Doing science the Wonga way

The model used by the payday loans company might finally make science work for everyone. Could we be about to enter the age of Wonga science?

Occasionally a corporate entity tries to get science done its way. Google, for instance, sponsors various researchers to find out whether their worthy, planet-improving idea can work. But what would we get if the payday loans company Wonga.com sponsored science?

It’s not an idle question. Just recently, up in committee room 17 of the House of Commons, Chi Onwurah, Labour’s science minister, gathered academics and asked for thoughts on the public role of science and how we should fund it. The responses weren’t terribly conclusive or enlightening. But one interesting thing came up – the origins of Wonga.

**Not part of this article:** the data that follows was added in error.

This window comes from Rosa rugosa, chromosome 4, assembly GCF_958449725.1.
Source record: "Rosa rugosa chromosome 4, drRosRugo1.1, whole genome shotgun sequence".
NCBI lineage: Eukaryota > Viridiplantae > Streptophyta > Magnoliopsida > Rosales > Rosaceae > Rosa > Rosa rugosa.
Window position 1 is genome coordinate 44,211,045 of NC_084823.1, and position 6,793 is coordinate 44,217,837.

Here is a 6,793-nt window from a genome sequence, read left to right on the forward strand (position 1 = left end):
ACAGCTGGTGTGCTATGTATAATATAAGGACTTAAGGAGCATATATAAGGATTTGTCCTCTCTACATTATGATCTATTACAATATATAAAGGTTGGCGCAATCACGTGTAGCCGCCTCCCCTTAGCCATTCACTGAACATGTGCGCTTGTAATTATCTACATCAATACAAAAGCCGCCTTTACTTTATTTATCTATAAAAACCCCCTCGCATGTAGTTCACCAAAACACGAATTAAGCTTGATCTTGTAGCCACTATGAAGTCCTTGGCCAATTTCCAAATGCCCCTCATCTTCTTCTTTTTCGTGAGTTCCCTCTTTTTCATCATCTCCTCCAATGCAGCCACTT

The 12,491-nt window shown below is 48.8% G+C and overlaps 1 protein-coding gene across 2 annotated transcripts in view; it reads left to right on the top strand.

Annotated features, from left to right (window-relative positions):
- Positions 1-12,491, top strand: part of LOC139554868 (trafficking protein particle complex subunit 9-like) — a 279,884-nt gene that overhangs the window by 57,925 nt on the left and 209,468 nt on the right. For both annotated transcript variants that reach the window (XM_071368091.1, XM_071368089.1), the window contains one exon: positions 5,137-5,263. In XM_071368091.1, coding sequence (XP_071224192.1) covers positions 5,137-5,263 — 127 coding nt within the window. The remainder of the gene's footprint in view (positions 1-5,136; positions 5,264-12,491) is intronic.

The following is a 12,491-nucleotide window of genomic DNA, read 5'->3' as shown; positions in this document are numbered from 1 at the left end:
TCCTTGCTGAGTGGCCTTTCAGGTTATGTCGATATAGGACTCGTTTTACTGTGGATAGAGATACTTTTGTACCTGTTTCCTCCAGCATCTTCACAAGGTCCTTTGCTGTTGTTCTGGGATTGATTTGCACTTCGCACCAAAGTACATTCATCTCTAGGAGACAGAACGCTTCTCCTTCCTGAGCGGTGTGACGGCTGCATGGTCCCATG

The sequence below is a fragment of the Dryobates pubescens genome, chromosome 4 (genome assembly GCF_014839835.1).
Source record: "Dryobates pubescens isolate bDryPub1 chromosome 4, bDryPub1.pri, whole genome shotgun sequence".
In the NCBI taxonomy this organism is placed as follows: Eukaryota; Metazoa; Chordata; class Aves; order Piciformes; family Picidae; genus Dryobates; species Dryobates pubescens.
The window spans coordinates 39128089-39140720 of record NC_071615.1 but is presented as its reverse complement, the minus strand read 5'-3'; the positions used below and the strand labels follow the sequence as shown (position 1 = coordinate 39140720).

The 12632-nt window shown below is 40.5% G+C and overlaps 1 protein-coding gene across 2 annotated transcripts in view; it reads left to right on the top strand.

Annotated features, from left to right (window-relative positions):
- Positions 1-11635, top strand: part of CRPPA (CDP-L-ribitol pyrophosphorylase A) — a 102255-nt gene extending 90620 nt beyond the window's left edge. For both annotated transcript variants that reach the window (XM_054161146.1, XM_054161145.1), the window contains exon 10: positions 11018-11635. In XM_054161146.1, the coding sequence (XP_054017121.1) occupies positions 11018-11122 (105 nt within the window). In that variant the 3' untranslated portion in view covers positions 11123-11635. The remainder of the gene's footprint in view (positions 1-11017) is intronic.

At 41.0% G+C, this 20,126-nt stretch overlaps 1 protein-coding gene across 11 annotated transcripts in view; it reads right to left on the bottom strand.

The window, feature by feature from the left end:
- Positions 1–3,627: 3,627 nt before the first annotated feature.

Wonga’s eye-watering prices (borrowing £400 for 28 days will cost you £117.48, for example) have been the subject of questions downstairs in the Commons and the Lords. Stella Creasy MP is trying to get the Financial Services Authority to cap the rate of interest a company can charge. She is supported in the other chamber by the future archbishop of Canterbury, who has called Wonga’s business model “morally wrong”.

Apparently the algorithm behind Wonga.com was originally developed to detect banking fraud. The subtext in Onwurah’s meeting was clear – Wonga is an evil application of perfectly good algorithms, and if someone had said those algorithms could lead to Wonga questions would have been asked of those funding their development. Especially, perhaps, if Onwurah were in charge. When Wonga ploughed £24m into Newcastle Football Club in exchange for on-shirt advertising, Onwurah, MP for Newcastle Central, expressed outrage. She called Wonga a source of “debt and misery”.